Cal baseball program may survive
Cal’s 118-year-old baseball program may survive after all.
The intercollegiate athletics community was sent into a frenzy two weeks ago when Cal announced it was cutting baseball, limiting funds to its traditional power men’s rugby program and eliminating three other sports as part of sweeping athletic budget cuts.
The Golden Bears made the difficult decisions with the idea they would save $4 million in 2011-2012 to help combat their growing athletic budget and dwindling revenues.
Just a day after the announcement was made, Cal baseball coach Dave Esquer explained the decision was final and that athletic director Sandy Barbour made it clear the sport couldn’t be saved by raising money. The decision was out of the athletic department’s control, she said.
Barbour’s tone has since changed.
“We had some donors and other people meet with her and we got positive feedback about the program and what could be done to keep it,” Esquer said. “There’s no 100 percent clear direction of what it will take, but it will come down to money. It’s a money issue.”
Esquer estimates it takes between $900,000 and $1.2 million annually to run the baseball program, and that a long-term financial commitment likely must be made to keep the program intact.
“I think the main goal is to endow the program,” he said. “We’ve come to the realization that we need to raise enough money to make sure this never becomes an option again.”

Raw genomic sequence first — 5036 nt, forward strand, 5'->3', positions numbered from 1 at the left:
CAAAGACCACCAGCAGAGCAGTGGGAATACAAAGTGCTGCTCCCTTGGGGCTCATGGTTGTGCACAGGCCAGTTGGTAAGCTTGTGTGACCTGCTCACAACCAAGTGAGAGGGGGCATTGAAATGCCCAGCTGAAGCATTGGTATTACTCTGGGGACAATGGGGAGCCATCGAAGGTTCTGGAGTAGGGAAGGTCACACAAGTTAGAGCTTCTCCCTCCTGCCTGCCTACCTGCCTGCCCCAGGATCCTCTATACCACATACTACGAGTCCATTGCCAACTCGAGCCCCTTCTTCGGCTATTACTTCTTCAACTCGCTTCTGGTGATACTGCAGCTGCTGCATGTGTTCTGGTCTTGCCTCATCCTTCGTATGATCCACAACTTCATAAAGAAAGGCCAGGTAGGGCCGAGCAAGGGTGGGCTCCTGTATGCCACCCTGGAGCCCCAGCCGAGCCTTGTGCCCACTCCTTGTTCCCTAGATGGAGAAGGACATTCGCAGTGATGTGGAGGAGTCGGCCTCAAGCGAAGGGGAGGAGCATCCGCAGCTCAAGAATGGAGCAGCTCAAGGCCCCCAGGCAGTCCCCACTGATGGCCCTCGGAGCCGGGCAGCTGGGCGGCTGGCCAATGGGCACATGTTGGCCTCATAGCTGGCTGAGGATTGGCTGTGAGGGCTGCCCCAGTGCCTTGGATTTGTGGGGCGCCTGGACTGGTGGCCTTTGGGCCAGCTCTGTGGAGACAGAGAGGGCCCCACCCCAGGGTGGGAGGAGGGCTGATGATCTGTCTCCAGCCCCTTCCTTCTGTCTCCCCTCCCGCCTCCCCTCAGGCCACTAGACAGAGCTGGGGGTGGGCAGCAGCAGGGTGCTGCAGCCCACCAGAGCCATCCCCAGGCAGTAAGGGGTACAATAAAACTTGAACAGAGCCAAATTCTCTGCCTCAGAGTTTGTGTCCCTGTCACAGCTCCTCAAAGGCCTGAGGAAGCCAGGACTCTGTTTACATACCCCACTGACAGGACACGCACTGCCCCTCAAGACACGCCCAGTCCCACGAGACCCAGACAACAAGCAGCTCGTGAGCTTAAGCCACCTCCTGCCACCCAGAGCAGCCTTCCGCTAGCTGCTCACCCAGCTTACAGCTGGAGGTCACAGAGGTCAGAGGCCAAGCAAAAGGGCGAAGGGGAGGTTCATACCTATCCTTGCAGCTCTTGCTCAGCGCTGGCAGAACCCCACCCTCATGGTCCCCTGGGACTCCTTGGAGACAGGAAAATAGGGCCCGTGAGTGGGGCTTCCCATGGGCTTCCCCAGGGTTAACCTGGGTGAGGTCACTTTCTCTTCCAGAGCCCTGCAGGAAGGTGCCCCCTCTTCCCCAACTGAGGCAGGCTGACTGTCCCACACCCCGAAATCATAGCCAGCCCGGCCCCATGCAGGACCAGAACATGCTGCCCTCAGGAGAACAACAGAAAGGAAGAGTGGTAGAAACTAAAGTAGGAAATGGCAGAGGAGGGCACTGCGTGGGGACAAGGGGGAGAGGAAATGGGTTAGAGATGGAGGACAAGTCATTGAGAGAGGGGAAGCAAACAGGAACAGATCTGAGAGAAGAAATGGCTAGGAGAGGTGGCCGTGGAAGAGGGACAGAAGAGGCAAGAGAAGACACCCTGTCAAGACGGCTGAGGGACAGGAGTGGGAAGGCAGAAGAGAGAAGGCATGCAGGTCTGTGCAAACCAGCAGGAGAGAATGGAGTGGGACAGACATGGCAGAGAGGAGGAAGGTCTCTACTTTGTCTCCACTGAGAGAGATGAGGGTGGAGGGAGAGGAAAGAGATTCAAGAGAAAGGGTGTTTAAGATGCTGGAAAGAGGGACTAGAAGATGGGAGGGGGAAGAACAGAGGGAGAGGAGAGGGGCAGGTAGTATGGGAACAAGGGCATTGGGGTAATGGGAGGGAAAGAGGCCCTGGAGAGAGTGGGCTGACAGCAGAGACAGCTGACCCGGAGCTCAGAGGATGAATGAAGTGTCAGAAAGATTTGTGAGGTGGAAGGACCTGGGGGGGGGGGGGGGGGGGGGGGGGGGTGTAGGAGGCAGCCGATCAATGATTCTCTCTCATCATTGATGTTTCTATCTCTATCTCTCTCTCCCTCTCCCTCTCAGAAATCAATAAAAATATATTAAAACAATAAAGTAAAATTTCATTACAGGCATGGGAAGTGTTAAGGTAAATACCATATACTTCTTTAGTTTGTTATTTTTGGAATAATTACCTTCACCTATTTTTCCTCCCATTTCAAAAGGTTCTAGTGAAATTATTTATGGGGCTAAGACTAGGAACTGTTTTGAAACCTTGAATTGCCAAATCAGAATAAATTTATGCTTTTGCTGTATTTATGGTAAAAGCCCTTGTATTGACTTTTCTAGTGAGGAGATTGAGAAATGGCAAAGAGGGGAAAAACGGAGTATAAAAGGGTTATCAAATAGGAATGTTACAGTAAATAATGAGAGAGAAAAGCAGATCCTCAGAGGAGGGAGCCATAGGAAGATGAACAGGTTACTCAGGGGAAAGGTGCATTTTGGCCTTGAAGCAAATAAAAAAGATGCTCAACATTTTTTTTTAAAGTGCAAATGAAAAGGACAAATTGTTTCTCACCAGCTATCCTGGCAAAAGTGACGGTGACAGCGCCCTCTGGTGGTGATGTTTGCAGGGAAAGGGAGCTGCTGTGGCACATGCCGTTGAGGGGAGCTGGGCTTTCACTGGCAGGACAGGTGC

The baseball program has had some major donors come forward offering financial assistance and the Bears soon will host their annual golf tournament to raise money.
“We haven’t asked for dollars at this point in time,” Esquer said. “We’re trying to go about this organized with a game plan with hopes of reaching out to the athletic department and working with them to reinstate baseball. We’re determined to work together instead of making this an adversarial relationship.”
The baseball program has received overwhelming support since the announcement. Besides the support from Cal players and other coaches in the Pac-10, the Bears got vocal support from folks with no Cal or college baseball ties. Some close to the program held a rally at Evans Diamond last weekend to protest the administration’s decision and a Facebook group tabbed “Save Cal Baseball” has been created with already over 2,000 followers.
“I know there has been a loud response to baseball getting cut, so I only can believe that has helped our cause with the administration. Without that, I’m not sure we would be revisiting this topic,” Esquer said. “I’m not really surprised by the outcry, though. Whether it’s been the Giants in the news or what not, people in this area don’t want to see baseball take a hit at any level. Many people have been touched by our situation.”
Time will tell if keeping baseball becomes a reality, but there still will be plenty of challenges to overcome even if that decision is made. The Bears were forced to release all of their commitments for the 2012 recruiting class and have been unable to get back on the recruiting trail. They also aren’t allowed to evaluate prospects for classes beyond ’12.
For now, they are focused on fall workouts and the 2011 season with hopes the program will be reinstated. They also realize next season will be their last if it isn’t.
They’re just glad survival is an option. They have 118 reasons to stay strong.